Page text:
Joseph Brookes

Joseph Brookes

Joseph Brookes is a writer and content producer for Which-50.com and the Which-50 Digital Intelligence Unit. He has covered the impact of digital transformation on Australian businesses with a particular focus on the media, financial services and governments sectors. Joseph is also responsible for Which-50's multimedia products including the production of video, podcasts and animated graphics.

It is a fairly binary question – should paedophiles have an absolute right to privacy? Should those who would do the community harm through acts of mass murder be allowed to operate free from digital harassment by law enforcement and intelligence services? Sign up for Which-50’s Irregular Insights newsletter And

Leaked emails have embroiled Facebook in a new scandal with the suggestion the social networking giant has made a habit of dirty tricks and anticompetitive practices. These new problems come as the company is still reeling from last month’s revelations of underhanded lobbying, smear campaigns and alleged anti-semitism. Sign up for

Origin Energy understands its industry is being disrupted. In response the energy company has developed a strategy to ensure its survival as utilities transition from a commodity-driven model to a service-driven one. Origin has created a Future Energy and Business Development division. Tasked with navigating the company through an uncertain

The key to demonstrating return on marketing spend is to separate areas of investment and to not get overwhelmed by data which can’t ultimately provide attribution, according to Ariel Kelman, VP Worldwide Marketing at Amazon Web Services. Sign up for Which-50’s Irregular Insights newsletter Kelman offers his advice as many

Digital transformation is the top priority for Australian business leaders although many are still struggling with strategy and confusion remains over what exactly it entails, according to new research from KPMG. Sign up for Which-50’s Irregular Insights newsletter The consultancy firm’s research group, KPMG Acuity, polled more than 220 c-suite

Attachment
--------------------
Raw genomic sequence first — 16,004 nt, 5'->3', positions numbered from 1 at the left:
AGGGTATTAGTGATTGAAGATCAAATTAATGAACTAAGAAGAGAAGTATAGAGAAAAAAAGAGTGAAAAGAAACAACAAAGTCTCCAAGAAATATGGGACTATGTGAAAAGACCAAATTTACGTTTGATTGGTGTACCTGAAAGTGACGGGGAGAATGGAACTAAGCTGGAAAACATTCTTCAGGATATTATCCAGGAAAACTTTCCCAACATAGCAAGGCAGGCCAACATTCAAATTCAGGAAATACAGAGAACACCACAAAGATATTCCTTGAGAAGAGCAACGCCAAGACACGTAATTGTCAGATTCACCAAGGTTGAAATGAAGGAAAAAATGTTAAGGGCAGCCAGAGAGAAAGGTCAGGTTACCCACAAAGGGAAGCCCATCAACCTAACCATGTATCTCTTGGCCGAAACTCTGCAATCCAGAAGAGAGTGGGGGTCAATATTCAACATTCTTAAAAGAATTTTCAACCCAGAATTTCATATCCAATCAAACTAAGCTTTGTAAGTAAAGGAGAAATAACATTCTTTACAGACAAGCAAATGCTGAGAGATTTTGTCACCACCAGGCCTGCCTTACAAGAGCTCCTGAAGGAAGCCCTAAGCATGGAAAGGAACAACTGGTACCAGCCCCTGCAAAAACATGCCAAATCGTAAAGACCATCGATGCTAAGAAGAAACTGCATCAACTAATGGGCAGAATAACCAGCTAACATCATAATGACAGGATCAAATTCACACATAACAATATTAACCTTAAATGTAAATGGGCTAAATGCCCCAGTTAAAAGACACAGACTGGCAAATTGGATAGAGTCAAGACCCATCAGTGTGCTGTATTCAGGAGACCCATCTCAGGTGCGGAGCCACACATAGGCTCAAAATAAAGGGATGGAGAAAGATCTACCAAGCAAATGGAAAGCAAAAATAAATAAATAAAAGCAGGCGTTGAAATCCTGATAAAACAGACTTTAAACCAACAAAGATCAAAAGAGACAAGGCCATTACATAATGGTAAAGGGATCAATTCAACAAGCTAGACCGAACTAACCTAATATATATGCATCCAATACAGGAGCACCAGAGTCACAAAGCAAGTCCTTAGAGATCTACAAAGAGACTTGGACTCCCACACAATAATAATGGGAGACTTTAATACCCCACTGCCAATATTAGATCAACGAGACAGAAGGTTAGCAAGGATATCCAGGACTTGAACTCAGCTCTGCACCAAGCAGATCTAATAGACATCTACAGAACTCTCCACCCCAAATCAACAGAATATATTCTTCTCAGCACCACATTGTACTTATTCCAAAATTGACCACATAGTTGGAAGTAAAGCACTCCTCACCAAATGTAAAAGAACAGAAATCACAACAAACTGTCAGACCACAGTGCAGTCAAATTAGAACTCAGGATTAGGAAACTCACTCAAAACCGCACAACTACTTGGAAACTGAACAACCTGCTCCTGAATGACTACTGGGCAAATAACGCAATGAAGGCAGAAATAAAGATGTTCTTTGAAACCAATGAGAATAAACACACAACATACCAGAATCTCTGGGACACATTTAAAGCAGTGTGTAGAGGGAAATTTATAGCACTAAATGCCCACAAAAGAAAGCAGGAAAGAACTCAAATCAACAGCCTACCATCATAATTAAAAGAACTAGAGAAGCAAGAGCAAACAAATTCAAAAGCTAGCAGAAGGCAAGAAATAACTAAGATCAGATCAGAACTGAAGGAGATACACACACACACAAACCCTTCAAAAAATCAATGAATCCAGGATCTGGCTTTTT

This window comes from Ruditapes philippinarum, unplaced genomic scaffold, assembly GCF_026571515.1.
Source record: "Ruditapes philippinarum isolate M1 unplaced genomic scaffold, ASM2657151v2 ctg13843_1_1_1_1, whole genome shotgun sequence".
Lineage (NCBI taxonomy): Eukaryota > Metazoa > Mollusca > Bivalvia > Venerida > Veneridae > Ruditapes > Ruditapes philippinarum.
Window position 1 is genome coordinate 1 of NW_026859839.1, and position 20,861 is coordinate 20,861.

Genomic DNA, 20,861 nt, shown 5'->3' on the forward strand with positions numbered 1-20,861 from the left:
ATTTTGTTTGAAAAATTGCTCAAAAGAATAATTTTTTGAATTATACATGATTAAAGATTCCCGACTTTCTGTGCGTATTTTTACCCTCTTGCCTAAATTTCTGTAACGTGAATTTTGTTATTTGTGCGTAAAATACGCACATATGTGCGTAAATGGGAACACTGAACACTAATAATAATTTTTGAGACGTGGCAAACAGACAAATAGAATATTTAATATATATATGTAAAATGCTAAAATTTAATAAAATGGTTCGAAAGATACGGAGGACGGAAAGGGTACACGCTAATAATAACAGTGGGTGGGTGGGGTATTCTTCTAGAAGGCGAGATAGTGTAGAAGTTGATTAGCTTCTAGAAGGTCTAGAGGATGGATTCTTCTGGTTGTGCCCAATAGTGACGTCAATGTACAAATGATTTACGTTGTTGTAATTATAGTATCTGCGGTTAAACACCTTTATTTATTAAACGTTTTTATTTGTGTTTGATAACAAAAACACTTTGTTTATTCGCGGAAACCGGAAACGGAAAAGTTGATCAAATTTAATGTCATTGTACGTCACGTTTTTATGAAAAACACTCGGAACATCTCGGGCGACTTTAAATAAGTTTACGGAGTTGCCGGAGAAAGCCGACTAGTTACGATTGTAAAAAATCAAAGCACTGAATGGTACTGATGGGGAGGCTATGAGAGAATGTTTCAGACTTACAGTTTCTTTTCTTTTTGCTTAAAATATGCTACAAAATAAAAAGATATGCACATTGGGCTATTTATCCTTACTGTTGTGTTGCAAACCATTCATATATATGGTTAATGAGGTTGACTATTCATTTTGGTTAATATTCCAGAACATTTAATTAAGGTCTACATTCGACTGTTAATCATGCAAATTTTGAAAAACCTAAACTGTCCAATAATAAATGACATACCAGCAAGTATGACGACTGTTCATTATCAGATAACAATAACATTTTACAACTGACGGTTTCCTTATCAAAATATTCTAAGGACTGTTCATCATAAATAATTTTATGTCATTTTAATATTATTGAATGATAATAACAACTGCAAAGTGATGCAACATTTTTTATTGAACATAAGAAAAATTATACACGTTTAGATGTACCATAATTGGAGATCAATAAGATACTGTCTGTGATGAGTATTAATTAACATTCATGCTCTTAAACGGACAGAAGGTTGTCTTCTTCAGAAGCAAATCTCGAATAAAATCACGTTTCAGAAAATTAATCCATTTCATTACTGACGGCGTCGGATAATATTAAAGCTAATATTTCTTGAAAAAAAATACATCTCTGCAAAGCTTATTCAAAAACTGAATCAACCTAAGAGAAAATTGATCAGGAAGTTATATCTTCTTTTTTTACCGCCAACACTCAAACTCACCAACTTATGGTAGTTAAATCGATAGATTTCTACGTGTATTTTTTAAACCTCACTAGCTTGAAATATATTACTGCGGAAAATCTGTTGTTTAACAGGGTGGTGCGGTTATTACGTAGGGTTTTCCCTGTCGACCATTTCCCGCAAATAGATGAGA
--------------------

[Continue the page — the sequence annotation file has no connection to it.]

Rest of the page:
Amazon Web Services is adamant it won’t pick and choose what machine learning applications run on its infrastructure, despite growing concerns the emerging technology can create ethical problems and amplify biases. The world’s largest public cloud provider will, however, remove any users who violate peoples civil liberties or constitutional rights,

AWS Werner Vogels Keynote at The Venetian, Las Vegas, NV on Thursday, Nov. 29, 2018.

The National Australia Bank is all in on public cloud. NAB will move at least 35 per cent of its IT workloads to a public cloud within the next two years. The shift will improve the bank’s innovation and agility, and better prepare it for open banking, according to NAB

Public cloud providers are catching up to market leader Amazon Web Services in the number of services they offer. But no other provider comes close to the market leader in terms of the underlying capabilities, according to its CEO Andy Jassy. Sign up for Which-50’s Irregular Insights newsletter Speaking at

Classic guitar brand Fender is looking to digital technology to solve a longstanding problem — most new guitar owners give up in the first six months. According to Fender’s chief digital officer Ethan Kaplan, a large scale customer analysis revealed “some really wild things”. “45 per cent of [guitar] players

Data and machine learning are influencing how Formula 1 cars are designed and how fans can engage with races, according to the sport’s managing director of motorsports, Ross Brawn. In the future the emerging technology will even influence course design and grid formation. Sign up for Which-50’s Irregular Insights newsletter